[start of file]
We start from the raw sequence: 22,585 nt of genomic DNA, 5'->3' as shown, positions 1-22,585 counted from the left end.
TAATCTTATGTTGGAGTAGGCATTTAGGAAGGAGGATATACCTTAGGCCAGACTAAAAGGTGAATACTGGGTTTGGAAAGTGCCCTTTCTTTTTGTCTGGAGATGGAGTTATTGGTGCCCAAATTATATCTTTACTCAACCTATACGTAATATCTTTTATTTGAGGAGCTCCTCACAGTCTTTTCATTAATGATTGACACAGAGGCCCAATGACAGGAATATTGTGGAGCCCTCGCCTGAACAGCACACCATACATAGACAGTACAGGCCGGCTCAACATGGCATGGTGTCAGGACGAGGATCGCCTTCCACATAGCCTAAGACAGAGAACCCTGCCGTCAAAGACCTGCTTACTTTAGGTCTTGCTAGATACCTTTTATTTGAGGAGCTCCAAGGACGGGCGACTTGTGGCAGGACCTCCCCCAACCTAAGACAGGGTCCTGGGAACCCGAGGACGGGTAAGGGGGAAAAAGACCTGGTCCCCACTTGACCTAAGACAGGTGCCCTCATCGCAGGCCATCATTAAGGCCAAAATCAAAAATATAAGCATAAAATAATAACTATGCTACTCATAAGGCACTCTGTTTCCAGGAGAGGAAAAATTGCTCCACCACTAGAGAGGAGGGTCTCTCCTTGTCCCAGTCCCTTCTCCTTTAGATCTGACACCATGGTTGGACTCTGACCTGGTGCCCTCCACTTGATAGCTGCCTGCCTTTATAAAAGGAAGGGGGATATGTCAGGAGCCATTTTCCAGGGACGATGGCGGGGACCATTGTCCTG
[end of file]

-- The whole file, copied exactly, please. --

We start from the raw sequence: 22,585 nt of genomic DNA, 5'->3' as shown, positions 1-22,585 counted from the left end.
TAATCTTATGTTGGAGTAGGCATTTAGGAAGGAGGATATACCTTAGGCCAGACTAAAAGGTGAATACTGGGTTTGGAAAGTGCCCTTTCTTTTTGTCTGGAGATGGAGTTATTGGTGCCCAAATTATATCTTTACTCAACCTATACGTAATATCTTTTATTTGAGGAGCTCCTCACAGTCTTTTCATTAATGATTGACACAGAGGCCCAATGACAGGAATATTGTGGAGCCCTCGCCTGAACAGCACACCATACATAGACAGTACAGGCCGGCTCAACATGGCATGGTGTCAGGACGAGGATCGCCTTCCACATAGCCTAAGACAGAGAACCCTGCCGTCAAAGACCTGCTTACTTTAGGTCTTGCTAGATACCTTTTATTTGAGGAGCTCCAAGGACGGGCGACTTGTGGCAGGACCTCCCCCAACCTAAGACAGGGTCCTGGGAACCCGAGGACGGGTAAGGGGGAAAAAGACCTGGTCCCCACTTGACCTAAGACAGGTGCCCTCATCGCAGGCCATCATTAAGGCCAAAATCAAAAATATAAGCATAAAATAATAACTATGCTACTCATAAGGCACTCTGTTTCCAGGAGAGGAAAAATTGCTCCACCACTAGAGAGGAGGGTCTCTCCTTGTCCCAGTCCCTTCTCCTTTAGATCTGACACCATGGTTGGACTCTGACCTGGTGCCCTCCACTTGATAGCTGCCTGCCTTTATAAAAGGAAGGGGGATATGTCAGGAGCCATTTTCCAGGGACGATGGCGGGGACCATTGTCCTG